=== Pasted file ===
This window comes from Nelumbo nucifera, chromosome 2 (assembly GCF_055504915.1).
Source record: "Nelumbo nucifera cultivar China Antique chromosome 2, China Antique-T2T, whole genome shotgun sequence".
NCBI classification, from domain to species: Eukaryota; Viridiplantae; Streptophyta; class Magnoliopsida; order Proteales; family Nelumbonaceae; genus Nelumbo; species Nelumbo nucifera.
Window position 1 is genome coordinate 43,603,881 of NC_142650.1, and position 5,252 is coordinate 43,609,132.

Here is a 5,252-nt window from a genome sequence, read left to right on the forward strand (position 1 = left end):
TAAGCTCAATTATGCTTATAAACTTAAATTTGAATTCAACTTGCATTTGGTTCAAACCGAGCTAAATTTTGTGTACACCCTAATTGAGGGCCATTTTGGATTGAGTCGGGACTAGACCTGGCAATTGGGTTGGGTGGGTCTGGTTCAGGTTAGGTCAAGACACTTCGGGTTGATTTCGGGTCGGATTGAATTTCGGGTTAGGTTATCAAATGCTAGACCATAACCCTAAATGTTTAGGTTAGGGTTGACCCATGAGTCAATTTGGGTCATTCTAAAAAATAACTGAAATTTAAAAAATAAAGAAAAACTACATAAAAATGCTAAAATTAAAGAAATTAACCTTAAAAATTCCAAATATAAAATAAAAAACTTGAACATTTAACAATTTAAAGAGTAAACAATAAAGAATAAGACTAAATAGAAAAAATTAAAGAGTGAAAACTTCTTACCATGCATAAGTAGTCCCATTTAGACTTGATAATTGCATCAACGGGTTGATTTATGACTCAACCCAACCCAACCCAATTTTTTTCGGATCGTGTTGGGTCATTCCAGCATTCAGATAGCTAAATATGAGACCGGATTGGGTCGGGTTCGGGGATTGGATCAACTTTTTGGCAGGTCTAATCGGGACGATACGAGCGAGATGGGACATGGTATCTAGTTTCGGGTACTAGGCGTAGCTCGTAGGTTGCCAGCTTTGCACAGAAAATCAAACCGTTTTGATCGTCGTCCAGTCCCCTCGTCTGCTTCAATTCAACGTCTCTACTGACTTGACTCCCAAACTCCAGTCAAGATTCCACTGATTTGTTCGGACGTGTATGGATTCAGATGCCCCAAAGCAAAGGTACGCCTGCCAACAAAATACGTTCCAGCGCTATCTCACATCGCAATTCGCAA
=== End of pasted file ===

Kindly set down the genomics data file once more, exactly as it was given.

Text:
This window comes from Nelumbo nucifera, chromosome 2 (assembly GCF_055504915.1).
Source record: "Nelumbo nucifera cultivar China Antique chromosome 2, China Antique-T2T, whole genome shotgun sequence".
NCBI classification, from domain to species: Eukaryota; Viridiplantae; Streptophyta; class Magnoliopsida; order Proteales; family Nelumbonaceae; genus Nelumbo; species Nelumbo nucifera.
Window position 1 is genome coordinate 43,603,881 of NC_142650.1, and position 5,252 is coordinate 43,609,132.

Here is a 5,252-nt window from a genome sequence, read left to right on the forward strand (position 1 = left end):
TAAGCTCAATTATGCTTATAAACTTAAATTTGAATTCAACTTGCATTTGGTTCAAACCGAGCTAAATTTTGTGTACACCCTAATTGAGGGCCATTTTGGATTGAGTCGGGACTAGACCTGGCAATTGGGTTGGGTGGGTCTGGTTCAGGTTAGGTCAAGACACTTCGGGTTGATTTCGGGTCGGATTGAATTTCGGGTTAGGTTATCAAATGCTAGACCATAACCCTAAATGTTTAGGTTAGGGTTGACCCATGAGTCAATTTGGGTCATTCTAAAAAATAACTGAAATTTAAAAAATAAAGAAAAACTACATAAAAATGCTAAAATTAAAGAAATTAACCTTAAAAATTCCAAATATAAAATAAAAAACTTGAACATTTAACAATTTAAAGAGTAAACAATAAAGAATAAGACTAAATAGAAAAAATTAAAGAGTGAAAACTTCTTACCATGCATAAGTAGTCCCATTTAGACTTGATAATTGCATCAACGGGTTGATTTATGACTCAACCCAACCCAACCCAATTTTTTTCGGATCGTGTTGGGTCATTCCAGCATTCAGATAGCTAAATATGAGACCGGATTGGGTCGGGTTCGGGGATTGGATCAACTTTTTGGCAGGTCTAATCGGGACGATACGAGCGAGATGGGACATGGTATCTAGTTTCGGGTACTAGGCGTAGCTCGTAGGTTGCCAGCTTTGCACAGAAAATCAAACCGTTTTGATCGTCGTCCAGTCCCCTCGTCTGCTTCAATTCAACGTCTCTACTGACTTGACTCCCAAACTCCAGTCAAGATTCCACTGATTTGTTCGGACGTGTATGGATTCAGATGCCCCAAAGCAAAGGTACGCCTGCCAACAAAATACGTTCCAGCGCTATCTCACATCGCAATTCGCAA